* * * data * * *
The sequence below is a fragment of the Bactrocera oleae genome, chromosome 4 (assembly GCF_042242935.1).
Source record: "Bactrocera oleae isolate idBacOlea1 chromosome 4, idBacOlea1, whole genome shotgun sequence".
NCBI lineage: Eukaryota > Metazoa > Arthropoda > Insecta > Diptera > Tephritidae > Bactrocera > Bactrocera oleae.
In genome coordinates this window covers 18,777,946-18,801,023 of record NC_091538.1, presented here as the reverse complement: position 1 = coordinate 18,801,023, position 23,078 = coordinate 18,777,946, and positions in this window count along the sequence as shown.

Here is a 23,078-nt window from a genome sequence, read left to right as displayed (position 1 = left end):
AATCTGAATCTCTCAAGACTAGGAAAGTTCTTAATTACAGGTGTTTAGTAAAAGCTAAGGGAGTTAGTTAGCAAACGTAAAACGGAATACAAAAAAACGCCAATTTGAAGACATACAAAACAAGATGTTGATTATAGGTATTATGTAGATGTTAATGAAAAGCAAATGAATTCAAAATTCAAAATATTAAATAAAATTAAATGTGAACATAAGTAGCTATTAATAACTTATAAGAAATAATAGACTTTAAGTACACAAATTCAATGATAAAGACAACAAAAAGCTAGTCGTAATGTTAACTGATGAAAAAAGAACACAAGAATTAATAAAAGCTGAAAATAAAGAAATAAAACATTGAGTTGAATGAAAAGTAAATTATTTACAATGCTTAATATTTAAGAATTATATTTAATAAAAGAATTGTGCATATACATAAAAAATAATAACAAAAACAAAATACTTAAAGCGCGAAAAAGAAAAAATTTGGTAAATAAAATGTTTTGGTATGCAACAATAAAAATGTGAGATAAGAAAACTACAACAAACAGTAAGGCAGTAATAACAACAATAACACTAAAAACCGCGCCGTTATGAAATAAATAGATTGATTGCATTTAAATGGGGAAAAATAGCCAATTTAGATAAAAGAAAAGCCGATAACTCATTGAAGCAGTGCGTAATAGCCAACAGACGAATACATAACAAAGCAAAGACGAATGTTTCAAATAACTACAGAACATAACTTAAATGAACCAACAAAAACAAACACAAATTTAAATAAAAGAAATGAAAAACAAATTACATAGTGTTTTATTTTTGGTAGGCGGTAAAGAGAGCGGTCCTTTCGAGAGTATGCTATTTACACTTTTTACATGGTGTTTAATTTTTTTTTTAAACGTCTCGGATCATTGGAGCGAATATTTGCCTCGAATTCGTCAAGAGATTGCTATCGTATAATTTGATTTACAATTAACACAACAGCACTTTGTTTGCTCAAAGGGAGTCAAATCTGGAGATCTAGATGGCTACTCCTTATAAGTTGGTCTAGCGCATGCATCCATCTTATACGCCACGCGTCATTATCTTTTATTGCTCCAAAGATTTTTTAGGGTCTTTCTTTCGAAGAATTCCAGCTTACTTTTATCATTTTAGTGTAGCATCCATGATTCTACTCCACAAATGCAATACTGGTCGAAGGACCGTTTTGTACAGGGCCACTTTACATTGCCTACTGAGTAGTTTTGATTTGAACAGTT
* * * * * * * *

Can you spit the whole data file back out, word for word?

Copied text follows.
The sequence below is a fragment of the Bactrocera oleae genome, chromosome 4 (assembly GCF_042242935.1).
Source record: "Bactrocera oleae isolate idBacOlea1 chromosome 4, idBacOlea1, whole genome shotgun sequence".
NCBI lineage: Eukaryota > Metazoa > Arthropoda > Insecta > Diptera > Tephritidae > Bactrocera > Bactrocera oleae.
In genome coordinates this window covers 18,777,946-18,801,023 of record NC_091538.1, presented here as the reverse complement: position 1 = coordinate 18,801,023, position 23,078 = coordinate 18,777,946, and positions in this window count along the sequence as shown.

Here is a 23,078-nt window from a genome sequence, read left to right as displayed (position 1 = left end):
AATCTGAATCTCTCAAGACTAGGAAAGTTCTTAATTACAGGTGTTTAGTAAAAGCTAAGGGAGTTAGTTAGCAAACGTAAAACGGAATACAAAAAAACGCCAATTTGAAGACATACAAAACAAGATGTTGATTATAGGTATTATGTAGATGTTAATGAAAAGCAAATGAATTCAAAATTCAAAATATTAAATAAAATTAAATGTGAACATAAGTAGCTATTAATAACTTATAAGAAATAATAGACTTTAAGTACACAAATTCAATGATAAAGACAACAAAAAGCTAGTCGTAATGTTAACTGATGAAAAAAGAACACAAGAATTAATAAAAGCTGAAAATAAAGAAATAAAACATTGAGTTGAATGAAAAGTAAATTATTTACAATGCTTAATATTTAAGAATTATATTTAATAAAAGAATTGTGCATATACATAAAAAATAATAACAAAAACAAAATACTTAAAGCGCGAAAAAGAAAAAATTTGGTAAATAAAATGTTTTGGTATGCAACAATAAAAATGTGAGATAAGAAAACTACAACAAACAGTAAGGCAGTAATAACAACAATAACACTAAAAACCGCGCCGTTATGAAATAAATAGATTGATTGCATTTAAATGGGGAAAAATAGCCAATTTAGATAAAAGAAAAGCCGATAACTCATTGAAGCAGTGCGTAATAGCCAACAGACGAATACATAACAAAGCAAAGACGAATGTTTCAAATAACTACAGAACATAACTTAAATGAACCAACAAAAACAAACACAAATTTAAATAAAAGAAATGAAAAACAAATTACATAGTGTTTTATTTTTGGTAGGCGGTAAAGAGAGCGGTCCTTTCGAGAGTATGCTATTTACACTTTTTACATGGTGTTTAATTTTTTTTTTAAACGTCTCGGATCATTGGAGCGAATATTTGCCTCGAATTCGTCAAGAGATTGCTATCGTATAATTTGATTTACAATTAACACAACAGCACTTTGTTTGCTCAAAGGGAGTCAAATCTGGAGATCTAGATGGCTACTCCTTATAAGTTGGTCTAGCGCATGCATCCATCTTATACGCCACGCGTCATTATCTTTTATTGCTCCAAAGATTTTTTAGGGTCTTTCTTTCGAAGAATTCCAGCTTACTTTTATCATTTTAGTGTAGCATCCATGATTCTACTCCACAAATGCAATACTGGTCGAAGGACCGTTTTGTACAGGGCCACTTTACATTGCCTACTGAGTAGTTTTGATTTGAACAGTT